- Recognize employees for their contributions. More and more research is showing the link between recognition and employee engagement. According to Engage2Excel’s 2016 Trendicators report, organizations with formal length of service recognition programs see engagement scores that are 25 points higher than those that do not. Jeff Gelinas, vice president of product and people for Engage2Excel, recommends recognizing employees as early as possible—even during pre-boarding and onboarding—to encourage engagement from the onset. Be sure to consider the entire workforce and their needs and preferences, says Theresa Harkins, vice president of client success and engagement solutions at Inspirus. “Embrace the diversity of your employees by offering solutions as diverse as they are. A multigenerational workforce is attracted to employers that offer an array of rewards and benefits that aren’t one-size-fits-all,” she says.
- Invest in the workforce. Research shows that today’s employees are looking for professional growth. In fact, 57 percent of workers ranked opportunities to learn as one of the most important aspects of workplace culture, according to Udemy. Plus, skills development can encourage both engagement and retention. Gelinas recommends that organizations cross-train employees in order to build their skills and their ability to work across departments.
- Enlist an engagement champion. Besner recommends that organizations appoint a leader that is ultimately responsible for company culture and engagement. “While all leaders should champion your culture, having a designated leader in this position will increase accountability,” he explains.
Perhaps as important as an organization’s approach to employee engagement is how it measures its impact—for HR knows, the devil is in the data. The traditional approach is to distribute an annual anonymous online survey that offers workers the platform to provide feedback about the organization on several levels. These can be very effective: Engage2Excel’s 2018 Trendicators report finds that employers that conduct engagement surveys experience engagement scores that are 38 percent higher than those that do not. More frequent, shorter pulse surveys are also becoming common, especially when delivered in conjunction with an annual survey.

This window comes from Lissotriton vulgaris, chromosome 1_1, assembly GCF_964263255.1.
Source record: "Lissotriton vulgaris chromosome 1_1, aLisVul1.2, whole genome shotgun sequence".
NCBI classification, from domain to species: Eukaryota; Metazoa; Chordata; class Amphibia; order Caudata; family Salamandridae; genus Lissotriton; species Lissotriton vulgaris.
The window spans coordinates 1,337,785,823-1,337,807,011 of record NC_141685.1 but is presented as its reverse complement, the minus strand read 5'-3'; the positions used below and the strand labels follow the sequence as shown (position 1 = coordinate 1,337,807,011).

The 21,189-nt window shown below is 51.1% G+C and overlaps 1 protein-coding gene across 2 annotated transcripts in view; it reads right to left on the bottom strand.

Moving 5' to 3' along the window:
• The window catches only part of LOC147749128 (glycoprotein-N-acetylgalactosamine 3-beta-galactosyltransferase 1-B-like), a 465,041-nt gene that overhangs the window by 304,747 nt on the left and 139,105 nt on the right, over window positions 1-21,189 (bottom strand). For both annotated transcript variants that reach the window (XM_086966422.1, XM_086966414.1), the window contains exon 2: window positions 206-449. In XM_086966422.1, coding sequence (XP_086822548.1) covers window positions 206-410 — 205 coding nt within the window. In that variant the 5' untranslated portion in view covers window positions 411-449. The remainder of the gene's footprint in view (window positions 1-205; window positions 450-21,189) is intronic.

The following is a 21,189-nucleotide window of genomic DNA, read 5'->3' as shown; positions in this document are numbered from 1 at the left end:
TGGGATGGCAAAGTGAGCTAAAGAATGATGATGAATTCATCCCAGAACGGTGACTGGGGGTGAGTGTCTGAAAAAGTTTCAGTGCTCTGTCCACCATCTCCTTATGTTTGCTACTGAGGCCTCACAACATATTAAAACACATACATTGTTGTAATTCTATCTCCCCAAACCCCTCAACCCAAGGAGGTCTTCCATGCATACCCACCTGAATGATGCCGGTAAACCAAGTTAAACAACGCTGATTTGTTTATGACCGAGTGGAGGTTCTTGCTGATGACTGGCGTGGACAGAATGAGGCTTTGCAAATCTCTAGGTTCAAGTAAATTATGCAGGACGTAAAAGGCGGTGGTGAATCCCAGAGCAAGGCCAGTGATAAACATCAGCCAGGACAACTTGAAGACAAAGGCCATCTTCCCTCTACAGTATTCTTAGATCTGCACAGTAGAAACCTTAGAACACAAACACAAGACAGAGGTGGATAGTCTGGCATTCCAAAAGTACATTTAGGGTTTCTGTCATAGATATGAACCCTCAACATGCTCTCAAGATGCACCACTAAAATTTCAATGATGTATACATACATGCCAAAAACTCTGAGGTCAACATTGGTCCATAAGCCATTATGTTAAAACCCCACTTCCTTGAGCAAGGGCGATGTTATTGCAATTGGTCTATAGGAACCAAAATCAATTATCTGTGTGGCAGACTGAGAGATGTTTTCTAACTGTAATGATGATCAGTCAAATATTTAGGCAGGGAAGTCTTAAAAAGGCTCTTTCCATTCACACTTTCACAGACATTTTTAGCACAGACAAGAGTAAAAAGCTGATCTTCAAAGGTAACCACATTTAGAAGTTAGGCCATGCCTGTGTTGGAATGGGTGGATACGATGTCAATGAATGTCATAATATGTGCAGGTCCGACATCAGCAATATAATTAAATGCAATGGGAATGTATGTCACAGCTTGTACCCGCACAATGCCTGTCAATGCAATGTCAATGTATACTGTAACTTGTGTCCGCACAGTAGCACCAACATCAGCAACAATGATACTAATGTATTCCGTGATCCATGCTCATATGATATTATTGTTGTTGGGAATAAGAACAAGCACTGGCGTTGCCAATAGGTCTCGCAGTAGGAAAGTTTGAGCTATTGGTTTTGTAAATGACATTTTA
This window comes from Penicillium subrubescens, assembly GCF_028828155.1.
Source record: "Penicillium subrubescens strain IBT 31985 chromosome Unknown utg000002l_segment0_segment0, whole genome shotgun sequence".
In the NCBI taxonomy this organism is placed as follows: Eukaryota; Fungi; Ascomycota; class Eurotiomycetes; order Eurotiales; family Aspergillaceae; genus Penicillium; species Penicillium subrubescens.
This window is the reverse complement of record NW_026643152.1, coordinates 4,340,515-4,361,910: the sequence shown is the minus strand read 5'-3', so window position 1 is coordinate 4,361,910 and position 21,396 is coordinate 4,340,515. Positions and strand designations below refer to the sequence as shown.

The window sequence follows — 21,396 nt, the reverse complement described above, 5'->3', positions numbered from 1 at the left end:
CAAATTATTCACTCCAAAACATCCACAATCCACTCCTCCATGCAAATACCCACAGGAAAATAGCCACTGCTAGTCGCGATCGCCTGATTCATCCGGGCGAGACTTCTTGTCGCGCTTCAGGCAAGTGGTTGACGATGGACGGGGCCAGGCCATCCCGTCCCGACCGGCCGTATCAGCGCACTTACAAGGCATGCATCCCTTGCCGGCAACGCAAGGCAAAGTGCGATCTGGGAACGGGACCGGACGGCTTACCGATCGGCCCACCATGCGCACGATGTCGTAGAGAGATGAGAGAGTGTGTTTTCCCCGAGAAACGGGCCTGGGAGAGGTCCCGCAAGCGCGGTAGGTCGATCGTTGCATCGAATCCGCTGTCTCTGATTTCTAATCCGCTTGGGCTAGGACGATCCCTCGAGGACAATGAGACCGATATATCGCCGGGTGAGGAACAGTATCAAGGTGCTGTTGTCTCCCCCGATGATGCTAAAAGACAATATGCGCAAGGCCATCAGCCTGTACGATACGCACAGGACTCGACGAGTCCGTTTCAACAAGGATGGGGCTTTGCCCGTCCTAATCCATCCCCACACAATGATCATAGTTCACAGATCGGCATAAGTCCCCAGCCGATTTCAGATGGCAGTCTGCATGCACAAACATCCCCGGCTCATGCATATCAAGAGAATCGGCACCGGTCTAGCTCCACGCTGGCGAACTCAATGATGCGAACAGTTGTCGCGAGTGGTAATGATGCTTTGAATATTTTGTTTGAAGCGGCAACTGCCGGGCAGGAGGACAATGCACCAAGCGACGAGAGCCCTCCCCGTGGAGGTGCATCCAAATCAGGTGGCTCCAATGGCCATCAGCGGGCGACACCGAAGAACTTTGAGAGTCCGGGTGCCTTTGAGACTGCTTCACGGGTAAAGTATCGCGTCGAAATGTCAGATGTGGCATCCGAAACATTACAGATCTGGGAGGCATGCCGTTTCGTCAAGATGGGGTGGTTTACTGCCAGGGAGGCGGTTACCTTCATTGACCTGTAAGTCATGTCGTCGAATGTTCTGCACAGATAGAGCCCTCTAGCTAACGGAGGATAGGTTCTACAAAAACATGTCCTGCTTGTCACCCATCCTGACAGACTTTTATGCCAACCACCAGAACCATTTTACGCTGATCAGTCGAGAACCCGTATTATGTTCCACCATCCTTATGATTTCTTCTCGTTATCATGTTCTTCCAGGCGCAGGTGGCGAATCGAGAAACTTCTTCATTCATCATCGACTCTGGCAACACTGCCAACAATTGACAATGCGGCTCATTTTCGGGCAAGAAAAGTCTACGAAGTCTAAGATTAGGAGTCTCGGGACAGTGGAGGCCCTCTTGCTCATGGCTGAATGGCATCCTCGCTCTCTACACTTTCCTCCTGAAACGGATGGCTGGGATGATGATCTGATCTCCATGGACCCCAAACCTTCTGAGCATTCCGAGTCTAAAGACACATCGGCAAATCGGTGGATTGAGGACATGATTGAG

“Annual surveys provide extensive data that can be analyzed statistically, and the findings can help understand the drivers of engagement within a particular organization, function, department, or team,” says Dr. Tracy Maylett, CEO of DecisionWise. “When these annual surveys are followed up by pulse surveys that get at some of the hotspots found in the annual survey, a complete engagement picture begins to emerge.”
Organizations can use the results from these surveys to gain a deeper understanding of the areas in which they excel as well as places for improvement. Focus groups can then be leveraged to zero in on key findings of the survey and derive more value.